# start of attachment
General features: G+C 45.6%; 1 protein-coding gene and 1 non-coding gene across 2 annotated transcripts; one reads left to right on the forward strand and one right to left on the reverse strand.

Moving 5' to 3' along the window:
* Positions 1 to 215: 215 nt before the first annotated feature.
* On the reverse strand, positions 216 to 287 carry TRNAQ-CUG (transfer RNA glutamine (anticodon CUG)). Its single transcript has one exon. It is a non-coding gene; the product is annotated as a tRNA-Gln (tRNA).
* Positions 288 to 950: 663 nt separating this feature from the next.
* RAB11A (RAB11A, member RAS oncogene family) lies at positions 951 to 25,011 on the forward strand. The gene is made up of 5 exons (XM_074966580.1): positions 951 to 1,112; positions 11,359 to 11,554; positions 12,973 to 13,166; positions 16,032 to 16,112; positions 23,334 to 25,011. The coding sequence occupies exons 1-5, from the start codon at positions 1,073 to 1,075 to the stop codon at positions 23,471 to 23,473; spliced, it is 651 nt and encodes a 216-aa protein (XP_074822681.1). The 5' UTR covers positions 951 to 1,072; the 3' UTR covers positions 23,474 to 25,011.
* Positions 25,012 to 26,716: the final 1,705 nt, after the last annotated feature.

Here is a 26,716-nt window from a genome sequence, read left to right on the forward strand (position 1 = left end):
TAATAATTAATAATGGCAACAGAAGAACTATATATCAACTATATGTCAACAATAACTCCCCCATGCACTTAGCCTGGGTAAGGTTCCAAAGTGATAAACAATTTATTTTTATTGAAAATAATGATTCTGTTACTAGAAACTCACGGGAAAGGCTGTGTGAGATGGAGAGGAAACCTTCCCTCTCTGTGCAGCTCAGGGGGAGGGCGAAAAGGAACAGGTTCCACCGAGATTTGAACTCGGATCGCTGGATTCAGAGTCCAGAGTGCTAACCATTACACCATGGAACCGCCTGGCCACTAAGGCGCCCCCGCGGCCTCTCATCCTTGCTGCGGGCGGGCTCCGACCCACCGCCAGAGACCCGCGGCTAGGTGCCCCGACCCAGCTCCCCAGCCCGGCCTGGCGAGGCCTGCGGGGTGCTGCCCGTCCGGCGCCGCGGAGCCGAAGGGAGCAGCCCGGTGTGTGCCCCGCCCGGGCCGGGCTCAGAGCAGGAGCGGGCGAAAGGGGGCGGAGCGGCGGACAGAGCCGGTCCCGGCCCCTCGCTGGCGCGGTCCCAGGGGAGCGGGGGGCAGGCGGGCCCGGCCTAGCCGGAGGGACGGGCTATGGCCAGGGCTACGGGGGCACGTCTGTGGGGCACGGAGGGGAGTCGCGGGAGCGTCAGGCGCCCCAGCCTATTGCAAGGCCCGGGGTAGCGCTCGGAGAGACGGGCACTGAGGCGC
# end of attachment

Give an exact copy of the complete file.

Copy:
General features: G+C 45.6%; 1 protein-coding gene and 1 non-coding gene across 2 annotated transcripts; one reads left to right on the forward strand and one right to left on the reverse strand.

Moving 5' to 3' along the window:
* Positions 1 to 215: 215 nt before the first annotated feature.
* On the reverse strand, positions 216 to 287 carry TRNAQ-CUG (transfer RNA glutamine (anticodon CUG)). Its single transcript has one exon. It is a non-coding gene; the product is annotated as a tRNA-Gln (tRNA).
* Positions 288 to 950: 663 nt separating this feature from the next.
* RAB11A (RAB11A, member RAS oncogene family) lies at positions 951 to 25,011 on the forward strand. The gene is made up of 5 exons (XM_074966580.1): positions 951 to 1,112; positions 11,359 to 11,554; positions 12,973 to 13,166; positions 16,032 to 16,112; positions 23,334 to 25,011. The coding sequence occupies exons 1-5, from the start codon at positions 1,073 to 1,075 to the stop codon at positions 23,471 to 23,473; spliced, it is 651 nt and encodes a 216-aa protein (XP_074822681.1). The 5' UTR covers positions 951 to 1,072; the 3' UTR covers positions 23,474 to 25,011.
* Positions 25,012 to 26,716: the final 1,705 nt, after the last annotated feature.

Here is a 26,716-nt window from a genome sequence, read left to right on the forward strand (position 1 = left end):
TAATAATTAATAATGGCAACAGAAGAACTATATATCAACTATATGTCAACAATAACTCCCCCATGCACTTAGCCTGGGTAAGGTTCCAAAGTGATAAACAATTTATTTTTATTGAAAATAATGATTCTGTTACTAGAAACTCACGGGAAAGGCTGTGTGAGATGGAGAGGAAACCTTCCCTCTCTGTGCAGCTCAGGGGGAGGGCGAAAAGGAACAGGTTCCACCGAGATTTGAACTCGGATCGCTGGATTCAGAGTCCAGAGTGCTAACCATTACACCATGGAACCGCCTGGCCACTAAGGCGCCCCCGCGGCCTCTCATCCTTGCTGCGGGCGGGCTCCGACCCACCGCCAGAGACCCGCGGCTAGGTGCCCCGACCCAGCTCCCCAGCCCGGCCTGGCGAGGCCTGCGGGGTGCTGCCCGTCCGGCGCCGCGGAGCCGAAGGGAGCAGCCCGGTGTGTGCCCCGCCCGGGCCGGGCTCAGAGCAGGAGCGGGCGAAAGGGGGCGGAGCGGCGGACAGAGCCGGTCCCGGCCCCTCGCTGGCGCGGTCCCAGGGGAGCGGGGGGCAGGCGGGCCCGGCCTAGCCGGAGGGACGGGCTATGGCCAGGGCTACGGGGGCACGTCTGTGGGGCACGGAGGGGAGTCGCGGGAGCGTCAGGCGCCCCAGCCTATTGCAAGGCCCGGGGTAGCGCTCGGAGAGACGGGCACTGAGGCGC